one study of its society in 2010. Other sources put it higher. (The CIA puts it at 0.48 for 2009, the World Bank says it was 0.425 in 2005.) Either way, China has greater inequality than the US, and most commentators agree China is becoming more unequal, and rubbing tempers raw along the way. The income gap between urban and rural residents, though decreasing by some estimates, remains high; one think tank recently found city dwellers earn 5.2 times more than their rural cousins.China’s Gini coefficient — that is, the measure of inequality in the country, where a number closer to 1 is more unequal, a number closer to 0 is more equal — according to
instituting a raft of restrictions to choke the possibility of dissent during the meeting.The number of homing pigeons and balloons allowed in the skies above Beijing during the party congress. State security officials have stepped up their presence across the city, placing dissidents under arrest or driving them out of town, and
well-publicised corruption and murder scandal involving the death of British businessman (and, perhaps, spy) Neil Heywood, and the flight of Bo’s police chief, Wang Lijun, to a US consulate. Gu has already been convicted of the murder, while Bo awaits trial on charges including abuse of power and bribery.The number of top-level Communist Party officials who will lose their position in the wake of scandals this year. Bo Xilai, former party chief of Chongqing, was a rising star and widely considered a sure thing for the Standing Committee of the Politburo. That was before he and his wife, Gu Kailai, fell from grace in a
according to a recent investigation by The New York Times.The estimated wealth believed to have been accumulated by the family of Wen Jiabao, China’s second most powerful man, during his time in office,
according to Bloomberg. His family was also found to own a USD20.3 million share in a technology company and an 18 per cent stake in a rare-earths company that has USD1.73 billion in assets.Total assets value of companies invested in by the family of the incoming leader, Xi,
another Bloomberg estimate. By contrast, the 660 richest people in America’s legislature, judiciary and executive are worth USD7.5 billion.The combined wealth of the richest 70 members of China’s National People’s Congress, according to
The number of Chinese who moved to wealthy nations in 2010 — a dramatic rise over past decades. Despite the growing economy, more and more Chinese, many of them successful and from the upper middle class, are leaving the country out of frustration at a deteriorating environment, limited political freedom and widespread corruption.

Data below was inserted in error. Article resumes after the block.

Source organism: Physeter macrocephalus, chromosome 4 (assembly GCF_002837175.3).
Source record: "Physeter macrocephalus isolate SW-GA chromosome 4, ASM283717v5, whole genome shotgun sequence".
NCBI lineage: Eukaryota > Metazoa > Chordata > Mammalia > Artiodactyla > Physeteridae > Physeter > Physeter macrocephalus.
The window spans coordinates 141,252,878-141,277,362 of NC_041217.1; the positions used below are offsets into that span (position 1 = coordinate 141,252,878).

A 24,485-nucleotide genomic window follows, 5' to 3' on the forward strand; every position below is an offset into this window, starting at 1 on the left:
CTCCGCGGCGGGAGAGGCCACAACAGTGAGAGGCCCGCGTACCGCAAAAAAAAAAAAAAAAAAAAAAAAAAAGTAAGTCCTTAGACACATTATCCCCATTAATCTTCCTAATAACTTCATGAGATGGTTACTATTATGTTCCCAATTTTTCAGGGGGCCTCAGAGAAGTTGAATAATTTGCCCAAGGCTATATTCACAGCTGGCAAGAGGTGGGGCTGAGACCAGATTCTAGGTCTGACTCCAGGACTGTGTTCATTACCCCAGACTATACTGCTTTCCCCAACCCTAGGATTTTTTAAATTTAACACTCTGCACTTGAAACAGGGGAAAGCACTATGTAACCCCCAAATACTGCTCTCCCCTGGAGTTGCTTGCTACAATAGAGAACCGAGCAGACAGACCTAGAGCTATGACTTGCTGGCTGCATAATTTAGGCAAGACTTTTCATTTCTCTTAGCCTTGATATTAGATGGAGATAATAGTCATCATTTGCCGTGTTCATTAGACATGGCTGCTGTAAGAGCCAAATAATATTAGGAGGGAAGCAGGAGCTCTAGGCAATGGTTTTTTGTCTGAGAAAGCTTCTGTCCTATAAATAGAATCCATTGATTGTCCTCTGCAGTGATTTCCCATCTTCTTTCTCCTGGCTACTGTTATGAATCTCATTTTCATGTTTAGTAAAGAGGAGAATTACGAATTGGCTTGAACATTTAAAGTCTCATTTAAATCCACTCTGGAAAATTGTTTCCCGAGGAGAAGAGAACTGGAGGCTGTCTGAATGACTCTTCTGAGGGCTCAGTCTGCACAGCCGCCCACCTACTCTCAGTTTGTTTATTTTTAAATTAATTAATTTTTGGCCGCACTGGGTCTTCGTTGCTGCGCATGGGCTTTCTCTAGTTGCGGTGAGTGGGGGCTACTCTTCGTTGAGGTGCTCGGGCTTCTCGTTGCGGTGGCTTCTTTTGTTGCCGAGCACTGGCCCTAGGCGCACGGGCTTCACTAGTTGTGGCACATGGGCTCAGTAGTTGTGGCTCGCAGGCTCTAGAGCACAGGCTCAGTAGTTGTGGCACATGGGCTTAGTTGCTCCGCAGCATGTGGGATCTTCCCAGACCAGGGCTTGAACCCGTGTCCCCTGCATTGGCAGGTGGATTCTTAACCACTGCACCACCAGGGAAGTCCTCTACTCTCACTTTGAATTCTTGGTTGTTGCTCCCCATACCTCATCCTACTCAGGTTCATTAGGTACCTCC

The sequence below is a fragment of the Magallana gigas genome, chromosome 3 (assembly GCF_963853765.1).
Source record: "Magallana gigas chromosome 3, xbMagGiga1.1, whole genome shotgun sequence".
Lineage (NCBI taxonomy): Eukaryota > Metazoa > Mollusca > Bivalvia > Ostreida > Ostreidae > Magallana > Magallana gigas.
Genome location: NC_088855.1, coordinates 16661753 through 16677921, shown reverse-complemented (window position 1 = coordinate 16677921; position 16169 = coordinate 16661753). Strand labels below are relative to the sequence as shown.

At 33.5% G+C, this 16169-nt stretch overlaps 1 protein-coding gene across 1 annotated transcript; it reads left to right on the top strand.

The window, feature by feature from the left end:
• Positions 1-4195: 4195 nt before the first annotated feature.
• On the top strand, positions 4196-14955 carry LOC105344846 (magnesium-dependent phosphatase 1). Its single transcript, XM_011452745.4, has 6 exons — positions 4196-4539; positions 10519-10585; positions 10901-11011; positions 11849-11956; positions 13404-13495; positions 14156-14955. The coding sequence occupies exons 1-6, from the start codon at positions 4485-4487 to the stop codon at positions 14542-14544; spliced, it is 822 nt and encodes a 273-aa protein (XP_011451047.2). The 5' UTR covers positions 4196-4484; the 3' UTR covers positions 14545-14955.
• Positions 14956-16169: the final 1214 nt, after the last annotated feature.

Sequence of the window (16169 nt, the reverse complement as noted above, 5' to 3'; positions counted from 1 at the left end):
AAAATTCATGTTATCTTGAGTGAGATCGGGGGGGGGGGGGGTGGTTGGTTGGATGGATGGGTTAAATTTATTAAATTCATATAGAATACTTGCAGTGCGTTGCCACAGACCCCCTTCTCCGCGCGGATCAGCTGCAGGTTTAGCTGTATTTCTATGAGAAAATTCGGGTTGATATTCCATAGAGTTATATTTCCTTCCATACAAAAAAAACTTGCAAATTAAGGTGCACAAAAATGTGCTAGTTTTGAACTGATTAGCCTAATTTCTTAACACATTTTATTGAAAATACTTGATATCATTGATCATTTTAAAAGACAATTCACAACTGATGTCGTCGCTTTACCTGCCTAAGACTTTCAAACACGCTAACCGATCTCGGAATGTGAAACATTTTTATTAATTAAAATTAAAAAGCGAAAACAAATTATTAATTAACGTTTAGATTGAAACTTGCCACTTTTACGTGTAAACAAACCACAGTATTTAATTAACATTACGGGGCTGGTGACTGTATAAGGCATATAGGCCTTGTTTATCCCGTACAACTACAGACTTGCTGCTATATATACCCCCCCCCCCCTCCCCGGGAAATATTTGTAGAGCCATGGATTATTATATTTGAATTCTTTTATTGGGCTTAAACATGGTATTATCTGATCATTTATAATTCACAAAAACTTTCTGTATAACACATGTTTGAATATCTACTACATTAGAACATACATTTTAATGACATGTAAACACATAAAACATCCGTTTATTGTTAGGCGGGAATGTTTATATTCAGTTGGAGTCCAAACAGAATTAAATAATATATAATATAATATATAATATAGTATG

trying to flee abroad with ill-gotten gains. It’s common for party officials to stash their money in foreign assets, send their families abroad, and use their wealth to help secure foreign residency or citizenship. A People’s Bank of China report that was accidentally made public last year, found thousands of officials had spirited nearly USD130 billion out of the country between the mid-1990s and 2008. Overall annual flows of money out of the country are greater still.The number of party apparatchiks known as luo guan, or “naked officials”, caught since 2000 while
As a side note, Australia appears to be cashing in on the flight of Chinese assets and their owners: the government recently unveiled a new visa for those immigrants who can invest AUD5 million in Australia. The visa — which is labelled with the lucky Chinese numbers 888 — even speeds up the time needed to gain permanent residency.
2012 budget for “public security”, as its rapidly growing apparatus of policing, internal repression and surveillance is known. This year’s budget was 11 per cent higher than the year before, which also coincides with the point at which China officially started spending more on internal security than on its own rapidly expanding military. No mean feat.That’s AUD107.6 billion and it’s China’s
This is probably the most important number in this whole equation. It’s precisely how many people can say with any certainty where China is heading next.
If you thoroughly enjoyed watching the US election but don’t think you can manage to sit through any part of the Communist Party’s big family bash, don’t feel bad. Unless it all falls to pieces in some unforeseen, spectacular way, it will be terribly boring.
And that’s just how China’s rulers, both incoming and outgoing, want it.